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Libertarian city councilman Nick Taiber elected in run-off in Cedar Falls, Iowa

Via email by Steve H. to

Libertarian Nick Taiber won his run-off election for Cedar Falls, Iowa (pop: 36,000) City Council At-Large in a landslide 65%-35%. Taiber, a 32 year old business consultant, won the most votes with 46% and 11 of 15 precincts in the November election but fell short of the majority needed to avoid a run-off. The major issue in the general election concerned taking local sales tax funds that were approved by voter initiative for street repair and using the money for corporate welfare at an aging mall. In the run-off, much of Taiber’s advantage was likely related to backlash from the aggressive campaigning for Taiber’s opponent by the mayor and 4 city council members, something which is not common in local politics in this area. Taiber for his part did not publicize his endorsements, though the local paper reported that he had support from one council member and the 3rd place candidate in the general election. Taiber is also a member of the Libertarian Party of Iowa Executive Committee and campaigned for Ron Paul and Bob Barr in 2008.
The local story is here:

Taiber’s website is here:

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  1. Vaughn Vaughn December 4, 2009

    Partisan or Non-Partisan?

  2. John Deeth John Deeth December 4, 2009

    Non. Iowa law allows for partisan council elections but the last city to do so (Davenport) went non-partisan about 10 years ago.

  3. The Last Conservative The Last Conservative December 4, 2009

    It seems that something similar to the Progressive Libertarian alliance strategy was used in this election, no?

  4. Third Party Revolution Third Party Revolution December 4, 2009

    We here at Third Party Revolution would like to congratulate Nick Taiber in his election to the Cedar Falls, Iowa City Council, and hope that many more third party and independent candidates get elected nationwide, ranging from local to federal levels.

  5. Robert Milnes Robert Milnes December 4, 2009

    The Last Conservative @4, how is that?

  6. The Last Conservative The Last Conservative December 4, 2009

    the campaign was to keep the money from being spent on a mall. The voters had passed a measure saying that the money would be spent on street repair, which is a progressive issue. The libertarian would rather have a tax cut instead of street repair, but he was apparently willing to compromise in order to make an alliance with the progressives who wanted street repair, which lead to a victory.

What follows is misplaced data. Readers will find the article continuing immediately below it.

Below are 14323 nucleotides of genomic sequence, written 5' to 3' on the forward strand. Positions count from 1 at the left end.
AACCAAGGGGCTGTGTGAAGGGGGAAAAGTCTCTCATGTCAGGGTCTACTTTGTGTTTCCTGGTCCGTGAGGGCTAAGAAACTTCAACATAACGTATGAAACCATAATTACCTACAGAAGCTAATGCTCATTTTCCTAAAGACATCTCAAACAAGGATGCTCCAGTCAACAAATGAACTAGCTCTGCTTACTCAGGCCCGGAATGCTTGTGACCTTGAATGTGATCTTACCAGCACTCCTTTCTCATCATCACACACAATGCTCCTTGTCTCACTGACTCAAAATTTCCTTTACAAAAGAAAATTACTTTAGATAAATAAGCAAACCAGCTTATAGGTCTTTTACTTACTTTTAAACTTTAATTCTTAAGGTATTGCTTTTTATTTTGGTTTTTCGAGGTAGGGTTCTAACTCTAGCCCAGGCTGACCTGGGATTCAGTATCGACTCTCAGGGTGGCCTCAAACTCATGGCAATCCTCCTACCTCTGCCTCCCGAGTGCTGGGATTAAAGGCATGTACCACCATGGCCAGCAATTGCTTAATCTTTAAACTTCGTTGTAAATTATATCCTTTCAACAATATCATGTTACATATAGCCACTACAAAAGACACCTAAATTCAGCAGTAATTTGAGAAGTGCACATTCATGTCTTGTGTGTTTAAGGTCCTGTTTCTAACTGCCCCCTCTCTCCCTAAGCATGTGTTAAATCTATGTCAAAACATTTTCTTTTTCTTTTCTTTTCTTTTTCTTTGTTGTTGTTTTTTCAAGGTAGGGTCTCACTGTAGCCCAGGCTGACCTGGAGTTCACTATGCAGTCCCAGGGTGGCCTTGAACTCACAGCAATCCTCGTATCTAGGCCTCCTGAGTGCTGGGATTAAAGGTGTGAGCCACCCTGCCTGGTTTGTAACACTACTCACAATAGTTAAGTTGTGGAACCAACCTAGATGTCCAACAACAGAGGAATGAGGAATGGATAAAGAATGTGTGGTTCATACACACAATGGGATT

If I misunderstood and the libertarian was actually supporting the mall, then I retract my statement.

  7. Steve Steve December 8, 2009

    Thanks IPR for publishing my report.

    As noted, city council races are non-partisan but partisan affiliations often come into play, sometimes when the incumbents try to make an issue out of the challengers party registration (as in this case) or when candidates are well known leaders of the local branch of their party (as happened in neighboring Waterloo, Iowa).

    The corporate welfare issue here is largely a good-government issue rather than a progressive/libertarian. While local libertarians undoubtedly voted against the tax in question, some would grudgingly concede a limited role for local government in providing basic infrastructure. Its doubtful that voters would have approved a measure using tax revenue to subsidize a mall (especially since the city has no lack of commercial development, its just moved elsewhere within city limits,) so for the mayor and council to shift funds from one to the other is just dishonest, dirty politics of the type that voters roundly rejected in favor of an honest independent libertarian voice.

    And yes, I did see plenty of cars with Obama and Taiber stickers side-by-side, so he did do well with the progressive vote.

  8. Steve Steve December 8, 2009

    This win gives the Libertarian Party two council members in good-sized cities with Bill Lynn in Davenport the other and at least one small town mayor – Roger Fritz of Roland.

    Additionally, the LPIA may have their strongest candidate for governor years in Dr. Eric Cooper, and Iowa State University President. By announcing his candidacy in November 2009 he’s already got a head start on campaigning and nearly finished with his petitioning. He also has a good rapport with Ron Paul’s people and with the possibility of Republicans nominating an aging, liberal former governor against the incompetent Democratic incumbent, the LP could have its best chance in years of gaining the 2% needed to gain ballot status.

    Check him out –

  9. Scott Lieberman Scott Lieberman December 8, 2009

    “Steve // Dec 8, 2009 at 3:16 pm

    Additionally, the LPIA may have their strongest candidate for governor years in Dr. Eric Cooper, and Iowa State University President.”


    Cooper is an associate professor of psychology and neuroscience at Iowa State University”

    There isn’t anything wrong with being a professor of psychology, but that isn’t the same thing as being a university President.

  10. Trent Hill Trent Hill December 8, 2009

    I was about to ask what a university president was doing slumming with the Libertarians, lol.

    I would expect a university president who has a good rapport with Ron Paulers to run as a Republican for a more winnable position–like a state education board, if there is one, or a State Senator.

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